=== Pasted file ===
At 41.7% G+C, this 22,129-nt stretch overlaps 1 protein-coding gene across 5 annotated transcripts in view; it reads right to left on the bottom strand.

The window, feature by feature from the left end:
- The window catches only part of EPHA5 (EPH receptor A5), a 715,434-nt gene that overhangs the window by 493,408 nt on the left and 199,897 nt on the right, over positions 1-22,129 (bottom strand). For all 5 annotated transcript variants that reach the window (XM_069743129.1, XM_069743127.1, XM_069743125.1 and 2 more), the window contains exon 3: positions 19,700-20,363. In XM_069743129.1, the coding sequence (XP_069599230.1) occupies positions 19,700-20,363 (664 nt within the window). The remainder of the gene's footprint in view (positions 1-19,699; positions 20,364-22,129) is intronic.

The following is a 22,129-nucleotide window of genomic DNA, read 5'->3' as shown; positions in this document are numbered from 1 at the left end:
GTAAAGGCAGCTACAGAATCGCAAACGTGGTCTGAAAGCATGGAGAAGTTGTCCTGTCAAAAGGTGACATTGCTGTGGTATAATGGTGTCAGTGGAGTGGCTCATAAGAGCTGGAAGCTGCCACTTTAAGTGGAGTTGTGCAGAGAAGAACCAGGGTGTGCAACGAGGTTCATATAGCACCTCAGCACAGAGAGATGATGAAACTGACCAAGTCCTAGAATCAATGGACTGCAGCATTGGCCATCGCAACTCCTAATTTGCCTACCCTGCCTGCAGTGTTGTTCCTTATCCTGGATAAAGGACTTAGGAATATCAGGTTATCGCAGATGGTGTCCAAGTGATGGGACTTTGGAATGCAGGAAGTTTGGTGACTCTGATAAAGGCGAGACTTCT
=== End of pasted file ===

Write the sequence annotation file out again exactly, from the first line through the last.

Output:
At 41.7% G+C, this 22,129-nt stretch overlaps 1 protein-coding gene across 5 annotated transcripts in view; it reads right to left on the bottom strand.

The window, feature by feature from the left end:
- The window catches only part of EPHA5 (EPH receptor A5), a 715,434-nt gene that overhangs the window by 493,408 nt on the left and 199,897 nt on the right, over positions 1-22,129 (bottom strand). For all 5 annotated transcript variants that reach the window (XM_069743129.1, XM_069743127.1, XM_069743125.1 and 2 more), the window contains exon 3: positions 19,700-20,363. In XM_069743129.1, the coding sequence (XP_069599230.1) occupies positions 19,700-20,363 (664 nt within the window). The remainder of the gene's footprint in view (positions 1-19,699; positions 20,364-22,129) is intronic.

The following is a 22,129-nucleotide window of genomic DNA, read 5'->3' as shown; positions in this document are numbered from 1 at the left end:
GTAAAGGCAGCTACAGAATCGCAAACGTGGTCTGAAAGCATGGAGAAGTTGTCCTGTCAAAAGGTGACATTGCTGTGGTATAATGGTGTCAGTGGAGTGGCTCATAAGAGCTGGAAGCTGCCACTTTAAGTGGAGTTGTGCAGAGAAGAACCAGGGTGTGCAACGAGGTTCATATAGCACCTCAGCACAGAGAGATGATGAAACTGACCAAGTCCTAGAATCAATGGACTGCAGCATTGGCCATCGCAACTCCTAATTTGCCTACCCTGCCTGCAGTGTTGTTCCTTATCCTGGATAAAGGACTTAGGAATATCAGGTTATCGCAGATGGTGTCCAAGTGATGGGACTTTGGAATGCAGGAAGTTTGGTGACTCTGATAAAGGCGAGACTTCT